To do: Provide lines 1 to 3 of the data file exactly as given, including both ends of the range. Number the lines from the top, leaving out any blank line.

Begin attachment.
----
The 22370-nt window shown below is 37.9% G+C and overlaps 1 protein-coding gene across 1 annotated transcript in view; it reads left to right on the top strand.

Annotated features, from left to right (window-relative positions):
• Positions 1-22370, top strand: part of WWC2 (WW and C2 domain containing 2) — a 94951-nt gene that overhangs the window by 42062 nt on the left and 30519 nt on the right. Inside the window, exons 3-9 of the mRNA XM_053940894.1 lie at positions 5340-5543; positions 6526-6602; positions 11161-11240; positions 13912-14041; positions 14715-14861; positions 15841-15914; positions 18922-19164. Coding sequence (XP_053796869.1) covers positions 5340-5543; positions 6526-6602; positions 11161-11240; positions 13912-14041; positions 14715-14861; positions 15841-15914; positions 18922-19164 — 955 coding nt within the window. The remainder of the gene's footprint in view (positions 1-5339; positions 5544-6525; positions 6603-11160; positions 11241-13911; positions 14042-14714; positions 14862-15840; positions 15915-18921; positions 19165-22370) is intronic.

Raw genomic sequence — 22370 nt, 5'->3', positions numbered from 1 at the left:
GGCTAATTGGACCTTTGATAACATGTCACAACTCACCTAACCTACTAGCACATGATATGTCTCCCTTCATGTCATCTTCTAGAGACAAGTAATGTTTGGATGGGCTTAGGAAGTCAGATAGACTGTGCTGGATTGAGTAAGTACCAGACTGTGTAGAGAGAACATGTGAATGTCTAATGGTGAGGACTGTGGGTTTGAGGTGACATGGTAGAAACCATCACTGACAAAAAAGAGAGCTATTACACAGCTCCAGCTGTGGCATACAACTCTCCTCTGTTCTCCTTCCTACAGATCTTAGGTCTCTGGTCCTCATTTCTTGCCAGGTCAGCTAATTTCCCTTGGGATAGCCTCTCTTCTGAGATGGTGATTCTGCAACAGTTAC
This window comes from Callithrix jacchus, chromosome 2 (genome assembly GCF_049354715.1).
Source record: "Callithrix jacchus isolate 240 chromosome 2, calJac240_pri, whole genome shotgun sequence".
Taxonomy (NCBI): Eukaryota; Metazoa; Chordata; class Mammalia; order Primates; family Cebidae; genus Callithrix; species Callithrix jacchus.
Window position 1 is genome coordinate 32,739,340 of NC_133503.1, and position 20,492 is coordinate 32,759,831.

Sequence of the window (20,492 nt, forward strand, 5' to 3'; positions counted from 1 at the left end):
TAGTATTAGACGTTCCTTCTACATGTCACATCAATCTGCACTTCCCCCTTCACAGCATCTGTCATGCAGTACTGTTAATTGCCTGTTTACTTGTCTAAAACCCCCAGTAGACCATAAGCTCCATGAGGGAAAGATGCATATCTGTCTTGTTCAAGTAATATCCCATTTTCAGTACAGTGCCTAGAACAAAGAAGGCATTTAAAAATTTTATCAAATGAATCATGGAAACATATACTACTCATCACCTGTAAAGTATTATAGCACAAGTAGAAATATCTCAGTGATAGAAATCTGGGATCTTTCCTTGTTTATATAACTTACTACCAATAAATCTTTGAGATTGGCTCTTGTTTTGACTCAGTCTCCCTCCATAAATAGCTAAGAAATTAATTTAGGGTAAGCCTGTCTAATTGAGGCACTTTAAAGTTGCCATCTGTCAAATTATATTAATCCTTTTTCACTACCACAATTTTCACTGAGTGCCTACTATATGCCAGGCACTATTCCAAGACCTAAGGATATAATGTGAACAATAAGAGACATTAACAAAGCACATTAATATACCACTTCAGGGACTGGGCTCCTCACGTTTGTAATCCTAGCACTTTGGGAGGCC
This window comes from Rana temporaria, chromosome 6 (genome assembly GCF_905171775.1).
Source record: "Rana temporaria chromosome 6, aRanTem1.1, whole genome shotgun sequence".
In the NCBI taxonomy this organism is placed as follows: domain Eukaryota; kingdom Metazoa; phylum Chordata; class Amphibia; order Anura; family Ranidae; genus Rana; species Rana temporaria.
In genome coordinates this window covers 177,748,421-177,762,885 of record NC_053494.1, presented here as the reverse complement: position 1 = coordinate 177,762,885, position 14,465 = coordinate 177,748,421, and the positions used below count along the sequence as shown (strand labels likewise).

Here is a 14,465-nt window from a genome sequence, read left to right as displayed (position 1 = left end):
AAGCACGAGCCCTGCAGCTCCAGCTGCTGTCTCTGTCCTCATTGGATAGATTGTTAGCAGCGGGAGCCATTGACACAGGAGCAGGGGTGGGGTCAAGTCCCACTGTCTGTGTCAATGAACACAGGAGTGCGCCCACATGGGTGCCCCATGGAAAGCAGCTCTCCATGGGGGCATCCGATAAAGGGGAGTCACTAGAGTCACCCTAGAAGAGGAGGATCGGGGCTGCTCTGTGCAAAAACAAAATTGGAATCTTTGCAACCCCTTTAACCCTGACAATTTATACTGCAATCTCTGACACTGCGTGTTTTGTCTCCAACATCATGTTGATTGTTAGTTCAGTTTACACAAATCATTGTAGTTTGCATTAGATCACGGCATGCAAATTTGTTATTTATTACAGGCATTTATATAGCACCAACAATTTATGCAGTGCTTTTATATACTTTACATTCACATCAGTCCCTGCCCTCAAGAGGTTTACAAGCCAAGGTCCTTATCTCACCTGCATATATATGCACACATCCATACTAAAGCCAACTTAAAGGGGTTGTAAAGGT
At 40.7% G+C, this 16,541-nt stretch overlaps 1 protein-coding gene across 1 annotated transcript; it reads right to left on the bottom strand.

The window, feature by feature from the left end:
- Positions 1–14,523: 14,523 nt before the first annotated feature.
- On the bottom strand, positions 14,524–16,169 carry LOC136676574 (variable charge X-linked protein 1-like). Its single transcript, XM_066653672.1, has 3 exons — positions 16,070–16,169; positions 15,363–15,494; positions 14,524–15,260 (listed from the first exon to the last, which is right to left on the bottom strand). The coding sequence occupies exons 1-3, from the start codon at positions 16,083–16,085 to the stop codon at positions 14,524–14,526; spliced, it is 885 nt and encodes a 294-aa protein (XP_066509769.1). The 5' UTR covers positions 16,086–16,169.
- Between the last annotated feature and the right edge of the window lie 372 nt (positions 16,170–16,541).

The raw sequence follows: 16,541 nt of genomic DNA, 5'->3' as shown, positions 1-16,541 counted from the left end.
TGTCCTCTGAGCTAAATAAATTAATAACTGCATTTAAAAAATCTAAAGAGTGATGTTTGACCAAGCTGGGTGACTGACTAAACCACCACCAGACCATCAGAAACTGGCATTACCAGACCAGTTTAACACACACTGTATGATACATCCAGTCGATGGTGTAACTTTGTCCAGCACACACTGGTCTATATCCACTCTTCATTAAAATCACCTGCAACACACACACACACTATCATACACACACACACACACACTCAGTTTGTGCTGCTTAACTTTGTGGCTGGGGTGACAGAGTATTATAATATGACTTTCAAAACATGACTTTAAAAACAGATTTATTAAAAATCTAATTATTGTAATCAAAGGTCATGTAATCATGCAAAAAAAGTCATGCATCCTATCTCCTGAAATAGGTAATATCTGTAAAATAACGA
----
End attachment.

The 22370-nt window shown below is 37.9% G+C and overlaps 1 protein-coding gene across 1 annotated transcript in view; it reads left to right on the top strand.

Annotated features, from left to right (window-relative positions):
• Positions 1-22370, top strand: part of WWC2 (WW and C2 domain containing 2) — a 94951-nt gene that overhangs the window by 42062 nt on the left and 30519 nt on the right. Inside the window, exons 3-9 of the mRNA XM_053940894.1 lie at positions 5340-5543; positions 6526-6602; positions 11161-11240; positions 13912-14041; positions 14715-14861; positions 15841-15914; positions 18922-19164. Coding sequence (XP_053796869.1) covers positions 5340-5543; positions 6526-6602; positions 11161-11240; positions 13912-14041; positions 14715-14861; positions 15841-15914; positions 18922-19164 — 955 coding nt within the window. The remainder of the gene's footprint in view (positions 1-5339; positions 5544-6525; positions 6603-11160; positions 11241-13911; positions 14042-14714; positions 14862-15840; positions 15915-18921; positions 19165-22370) is intronic.